State symbols of Japan
Official name: 日 章 旗 (niso: ki) - “national flag” Generic Name: 日 の 丸 (hinomaru) - "solar circle" Date of official adoption: August 13, 1999 Colors: white, scarlet State…

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Japanese beauty
Nothing is easier than seeing Mount Fuji. There is a way to examine it in detail - to come over the weekend, to stay in one of the hotels nearby…

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Traditional japanese tea ceremony
Japanese culture has given the world an ideal recipe for estranging from everyday worries and gaining a sense of peace and harmony with the world. A complex, symbolic tea ceremony…

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beings standing

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How Samurai’s son Matsuo Basho glorified the Japanese three-song haiku all over the world

Haiku (hoku) remains popular largely due to the fact that it perfectly conveys the subtexts of the funny, allows you to achieve funny understatement – a couple of expressive touches, a reference to the mysterious oriental nature – and the joke is ready. But when the haiku, which was originally called “hoku”, appeared in Japanese culture, his role was just that – comic. But thanks to the poet Matsuo Basho, the haiku genre has risen to the very heights of Japanese art – it turned out that “the haiku space is infinite and can contain the whole world”, in the words of another famous haiku author, or haijin, Masaoka Shiki.

The roots of Japanese poetry, as befits everything that this culture is famous for, go back to the deep past. Continue reading

Traditional japanese tea ceremony

Japanese culture has given the world an ideal recipe for estranging from everyday worries and gaining a sense of peace and harmony with the world. A complex, symbolic tea ceremony is subject to fairly simple principles; they connect naturalness and sophistication, unpretentiousness and beauty. The “Way of Tea” – not eating, not gathering with friends – is a form of Buddhist meditation that arose about four centuries ago.
Ritual history

Like other traditional Japanese practices, the tea ceremony came to the islands of the Land of the Rising Sun from China. The drink itself has been familiar to the Japanese since the 7th century; it is believed Continue reading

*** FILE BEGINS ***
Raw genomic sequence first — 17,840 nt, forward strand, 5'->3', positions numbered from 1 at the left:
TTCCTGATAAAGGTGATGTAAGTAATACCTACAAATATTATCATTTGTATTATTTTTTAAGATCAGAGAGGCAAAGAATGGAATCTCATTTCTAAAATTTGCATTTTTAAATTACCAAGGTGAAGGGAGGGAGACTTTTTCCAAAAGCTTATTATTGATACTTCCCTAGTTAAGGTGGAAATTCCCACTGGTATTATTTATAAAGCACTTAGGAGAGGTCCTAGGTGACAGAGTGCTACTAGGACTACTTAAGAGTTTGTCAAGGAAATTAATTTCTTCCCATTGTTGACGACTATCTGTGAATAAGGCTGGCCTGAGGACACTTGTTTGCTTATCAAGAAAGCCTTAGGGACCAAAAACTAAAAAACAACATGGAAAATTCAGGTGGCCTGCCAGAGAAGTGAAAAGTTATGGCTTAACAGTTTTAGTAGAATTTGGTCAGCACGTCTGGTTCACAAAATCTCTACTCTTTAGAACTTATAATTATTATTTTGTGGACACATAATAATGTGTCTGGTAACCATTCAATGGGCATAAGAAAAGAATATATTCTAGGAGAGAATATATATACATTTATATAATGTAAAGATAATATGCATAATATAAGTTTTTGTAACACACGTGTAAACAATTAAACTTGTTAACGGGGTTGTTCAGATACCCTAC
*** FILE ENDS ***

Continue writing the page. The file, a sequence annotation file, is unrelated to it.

Did Jesus really escape execution, get married and live in Japan: Museum in the village of Shingo

650 km north of Tokyo you can find the tiny village of Shingo, which locals consider the last refuge of Jesus Christ. Allegedly among the quiet hills of this place forgotten by God, the Christian prophet lived like an ordinary farmer, growing garlic. He had three daughters and lived in a Japanese village until 106 years old. All this, as well as many other interesting facts, is described in the local Museum of Jesus. Who knows, maybe today you can run into several of his descendants right on the street …
Shingo is located in Aomori Prefecture, and its population is about 2500 people. Near the alleged grave of Christ are other popular tourist attractions – a car race track, a stunning pyramid and the so-called “Big Rock”. However, tourists still travel to Shingo primarily to see the place where Jesus lived another Continue reading

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MIN TANAKA: DANCE OF THE WORLD
The building of the Theater School of Dramatic Art Theater on Sretenka is not just a wall. This is a huge bright space, getting into which, a person immediately becomes…

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JAPAN'S POSTAL MARKS
Her Majesty Postage Stamp! It is a unique invention in itself. And she appeared at the behest of the time. Rather - at the behest of economic progress. The vigorously…

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HISTORY OF CERAMICS OF JAPAN
The discovery of archaeological sites with ceramics of about 13 thousand years old on the Japanese islands in the early 60s was at that time a real world sensation, refuting…

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Why Japan has left-hand traffic
This question is, of course, burning. It becomes especially relevant when, after a short stay in Japan, you suddenly find yourself thinking that you can’t part with the Japanese in…

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